Skin cancer is still a risk for the black community

The central theses

  • Although skin cancer is less common in black people, it is still possible to develop the condition.
  • In black people, skin cancer is often diagnosed at later stages.
  • It’s important to look out for warning signs on your skin and take action to protect your health.

As I sat in my office in December 2019, I received a call from my dermatologist. She had performed a last minute biopsy on me just two days earlier. I wasn’t prepared for the news I was about to receive.

“You have skin cancer,” she told me. Within just a few minutes of that call, I was diagnosed with Dermatofibrosarcoma Protuberans (DFSP).

My body felt hot with shame. It had been probably over a year since I noticed an oddly shaped, raised bruise on my torso. I had let too much time pass before going to a dermatology consultation as recommended by my GP.

I was also shocked that I, a black woman, could even be diagnosed with skin cancer.

The black community rarely talks about skin cancer and how it affects us. Despite the massive production of T-shirts and clothing that boast of our “sun-kissed skin,” our melanin won’t save us from a skin cancer diagnosis. Melanin is a dark pigment found in the skin, eyes, and hair that gives them color and can protect them from the harmful effects of UV light. While it offers protection, it does not promise immunity against skin cancer.

And it wasn’t sunbathing that led to my diagnosis.

While black people can still develop skin cancer as a result of exposure to direct sunlight, there are many other types of skin cancer that are not a result of UV rays. DFSP is a rare form of soft tissue sarcoma – a group of cancers that affect tissues such as skin, fat and muscle. DFSP is not due to sun exposure, and researchers are still investigating what causes the tumor.

My dermatologist recommended Mohs surgery, which I underwent in January 2020 to remove the tumor. The process would be quick and recovery wouldn’t take long. However, my journey took a sharp turn when my post-operative pathology report came back. The tumor had penetrated the deep layers of my skin and was growing like the roots of a tree trunk. I would have to undergo an additional operation.

Research shows that Black people who develop skin cancer are often diagnosed at a late stage. This makes treatment difficult.

Postponing your visit to the dermatologist can lead to a late diagnosis, but even being diligent and making an appointment can lead to the same consequences. Many dermatologists are unfamiliar with black skin and/or are aware that black people are less likely to develop skin cancer than other people. Because of this, some dermatologists may miss the opportunity to diagnose a person with skin cancer early.

For people with melanoma, a delay can be fatal because it can spread quickly.

While blacks are less likely to be diagnosed with melanoma compared to whites, they are also at a much greater risk of death. Barriers to supply and a lack of representation in dermatology only compound the inequalities and institutional racism faced by the black community.

I’ve had three surgeries in total and now have to visit my cancer center every six months to make sure the tumor doesn’t come back. As I share my journey with others, I have found that there is a lack of skin cancer education that is causing misunderstandings to spread within the black community.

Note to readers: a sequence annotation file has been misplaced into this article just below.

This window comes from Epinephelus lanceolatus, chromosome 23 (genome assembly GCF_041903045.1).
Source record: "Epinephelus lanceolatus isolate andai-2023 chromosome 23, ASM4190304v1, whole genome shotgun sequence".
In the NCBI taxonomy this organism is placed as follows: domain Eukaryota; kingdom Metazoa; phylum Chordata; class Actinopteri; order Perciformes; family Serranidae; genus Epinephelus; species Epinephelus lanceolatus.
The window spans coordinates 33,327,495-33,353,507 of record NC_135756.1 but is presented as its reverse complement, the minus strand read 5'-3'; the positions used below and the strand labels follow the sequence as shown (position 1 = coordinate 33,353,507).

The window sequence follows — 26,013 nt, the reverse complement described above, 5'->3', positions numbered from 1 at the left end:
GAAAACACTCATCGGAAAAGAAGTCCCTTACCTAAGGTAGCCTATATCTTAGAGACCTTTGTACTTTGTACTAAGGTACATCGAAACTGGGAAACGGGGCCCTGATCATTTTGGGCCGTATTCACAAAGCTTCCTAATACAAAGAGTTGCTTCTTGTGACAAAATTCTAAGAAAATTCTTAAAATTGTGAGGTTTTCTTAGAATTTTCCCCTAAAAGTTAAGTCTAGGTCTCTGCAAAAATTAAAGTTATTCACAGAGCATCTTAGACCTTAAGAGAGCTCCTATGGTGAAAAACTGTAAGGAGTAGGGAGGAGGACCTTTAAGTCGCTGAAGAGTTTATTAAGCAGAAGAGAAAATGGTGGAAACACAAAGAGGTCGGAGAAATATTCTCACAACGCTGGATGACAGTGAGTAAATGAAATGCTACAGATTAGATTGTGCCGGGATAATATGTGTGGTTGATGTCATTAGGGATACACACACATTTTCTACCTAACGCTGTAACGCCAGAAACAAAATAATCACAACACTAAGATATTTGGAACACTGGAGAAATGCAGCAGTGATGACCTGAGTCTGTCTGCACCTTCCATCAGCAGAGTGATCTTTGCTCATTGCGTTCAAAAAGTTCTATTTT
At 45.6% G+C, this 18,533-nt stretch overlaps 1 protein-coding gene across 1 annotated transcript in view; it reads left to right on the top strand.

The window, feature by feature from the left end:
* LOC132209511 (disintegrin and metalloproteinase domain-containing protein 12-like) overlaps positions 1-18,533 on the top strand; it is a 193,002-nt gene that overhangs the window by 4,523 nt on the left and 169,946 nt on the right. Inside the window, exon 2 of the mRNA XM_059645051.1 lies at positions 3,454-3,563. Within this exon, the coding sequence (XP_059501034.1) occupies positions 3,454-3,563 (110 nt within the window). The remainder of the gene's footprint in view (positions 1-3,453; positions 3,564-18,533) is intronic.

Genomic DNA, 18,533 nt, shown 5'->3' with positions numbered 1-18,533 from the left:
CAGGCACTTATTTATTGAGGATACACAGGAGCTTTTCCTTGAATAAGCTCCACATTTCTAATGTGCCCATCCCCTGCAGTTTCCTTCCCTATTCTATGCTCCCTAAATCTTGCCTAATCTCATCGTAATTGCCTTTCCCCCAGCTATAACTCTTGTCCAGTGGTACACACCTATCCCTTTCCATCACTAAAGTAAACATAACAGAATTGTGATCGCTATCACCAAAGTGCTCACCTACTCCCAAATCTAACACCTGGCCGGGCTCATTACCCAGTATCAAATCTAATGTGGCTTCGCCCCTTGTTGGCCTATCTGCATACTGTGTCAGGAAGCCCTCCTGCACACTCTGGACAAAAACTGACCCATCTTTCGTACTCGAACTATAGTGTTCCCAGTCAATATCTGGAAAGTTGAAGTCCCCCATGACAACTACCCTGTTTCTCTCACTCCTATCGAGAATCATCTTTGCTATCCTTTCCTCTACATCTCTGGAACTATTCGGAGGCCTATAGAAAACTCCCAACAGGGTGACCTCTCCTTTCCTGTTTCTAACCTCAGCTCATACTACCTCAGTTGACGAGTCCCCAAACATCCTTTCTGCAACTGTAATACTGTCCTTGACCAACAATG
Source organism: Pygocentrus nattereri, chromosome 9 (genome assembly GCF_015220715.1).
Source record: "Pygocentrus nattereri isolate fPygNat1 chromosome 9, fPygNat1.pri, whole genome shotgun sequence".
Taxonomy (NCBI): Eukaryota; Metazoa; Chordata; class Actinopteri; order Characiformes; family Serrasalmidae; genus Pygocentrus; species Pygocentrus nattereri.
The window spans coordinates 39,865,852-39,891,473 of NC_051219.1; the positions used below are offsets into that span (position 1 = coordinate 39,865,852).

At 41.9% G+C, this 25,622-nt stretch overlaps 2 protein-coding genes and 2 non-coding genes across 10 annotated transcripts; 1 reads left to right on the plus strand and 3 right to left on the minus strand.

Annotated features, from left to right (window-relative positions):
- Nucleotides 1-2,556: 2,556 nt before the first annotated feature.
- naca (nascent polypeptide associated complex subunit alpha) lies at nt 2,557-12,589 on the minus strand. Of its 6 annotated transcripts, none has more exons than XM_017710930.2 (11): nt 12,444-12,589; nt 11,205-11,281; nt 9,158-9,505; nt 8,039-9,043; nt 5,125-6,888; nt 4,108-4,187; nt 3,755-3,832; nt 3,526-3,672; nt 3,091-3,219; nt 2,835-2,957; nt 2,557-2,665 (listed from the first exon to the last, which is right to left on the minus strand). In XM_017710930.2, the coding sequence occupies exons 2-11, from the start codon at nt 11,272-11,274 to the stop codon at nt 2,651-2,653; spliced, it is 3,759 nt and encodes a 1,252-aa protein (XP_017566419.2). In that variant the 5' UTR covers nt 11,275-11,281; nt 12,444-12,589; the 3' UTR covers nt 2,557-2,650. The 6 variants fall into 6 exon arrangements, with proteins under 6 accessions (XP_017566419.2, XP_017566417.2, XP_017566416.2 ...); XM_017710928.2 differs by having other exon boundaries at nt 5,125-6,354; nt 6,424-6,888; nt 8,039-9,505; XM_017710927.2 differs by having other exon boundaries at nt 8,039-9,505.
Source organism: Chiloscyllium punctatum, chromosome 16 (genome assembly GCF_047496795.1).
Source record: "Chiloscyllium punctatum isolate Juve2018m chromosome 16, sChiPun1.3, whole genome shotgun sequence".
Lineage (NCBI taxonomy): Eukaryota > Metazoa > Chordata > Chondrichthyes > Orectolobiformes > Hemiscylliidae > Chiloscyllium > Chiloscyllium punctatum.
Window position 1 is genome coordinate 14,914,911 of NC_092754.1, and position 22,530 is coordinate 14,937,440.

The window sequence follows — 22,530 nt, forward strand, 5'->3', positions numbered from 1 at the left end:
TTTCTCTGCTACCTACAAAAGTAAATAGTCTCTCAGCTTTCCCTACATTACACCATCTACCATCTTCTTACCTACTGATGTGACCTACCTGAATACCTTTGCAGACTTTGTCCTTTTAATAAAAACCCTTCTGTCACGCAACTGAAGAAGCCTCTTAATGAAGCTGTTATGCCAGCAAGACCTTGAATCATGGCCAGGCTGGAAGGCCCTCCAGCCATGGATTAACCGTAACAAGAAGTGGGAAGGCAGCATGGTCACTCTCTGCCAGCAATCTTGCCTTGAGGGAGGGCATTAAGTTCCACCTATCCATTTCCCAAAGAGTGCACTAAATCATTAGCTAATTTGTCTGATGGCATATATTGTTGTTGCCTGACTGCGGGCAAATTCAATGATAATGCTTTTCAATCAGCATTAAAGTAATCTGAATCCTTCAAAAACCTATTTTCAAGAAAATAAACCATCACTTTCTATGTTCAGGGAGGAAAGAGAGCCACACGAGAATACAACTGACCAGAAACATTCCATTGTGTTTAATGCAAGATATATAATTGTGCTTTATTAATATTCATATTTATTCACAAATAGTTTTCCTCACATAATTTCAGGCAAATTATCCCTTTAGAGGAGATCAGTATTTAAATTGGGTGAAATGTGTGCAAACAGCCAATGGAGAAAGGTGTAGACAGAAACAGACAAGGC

Here’s how you take charge of your skin’s health

Here are four things we should do as African Americans to make sure we don’t ignore what our skin is trying to tell us:

Check your skin

This can be done before or after you shower and should be done at least once a month.

With melanized skin, you want to identify anything that might look like:

  • New dark spot (or one that changes shape and/or size)
  • A wound that doesn’t heal (or heals and returns)
  • A rough patch of skin
  • A dark line under or around a fingernail or toenail.

Use a mirror or the help of a partner to examine your body for any unusual patches of skin, bumps, or bruising.

Apply sunscreen daily

As a community, we recognize that our melanin remains our greatest protector. Despite this natural protection, we still need to protect our skin from the power of UV rays.

According to the Skin Cancer Foundation, you should wear broad-spectrum sunscreen (SPF 15 or higher) every day. You should also try to stay out of the sun between 10am and 4pm, do your best to avoid sunburn, and cover up. You can check this Advisor to the Skin Cancer Foundation for more helpful tips on protecting your skin.

Schedule an annual visit to a dermatologist

When planning your yearly check-ups, be sure to schedule a visit to your dermatologist.

These doctors are qualified to diagnose and treat skin conditions. Ask them to check your skin if you haven’t done a thorough skin test yourself. Be sure to use your visit to address any concerns you may have.

If you notice anything on your skin, you should specifically ask for a biopsy. This is the only way to diagnose skin cancer and can be done during your visit.

Stand up for yourself

There is still a lack of diversity in the medical field. Many dermatologists are unfamiliar with black skin. Do your research and find a dermatologist that you think will best meet your needs. For black people, this can mean finding a dermatologist who looks like you.

If that’s not possible, it’s important to find someone who knows about melanized skin. If your dermatologist doesn’t take your concerns seriously, find one who does.

Above all, early detection is crucial and crucial. If we love our melanin, we must take great care to protect it.

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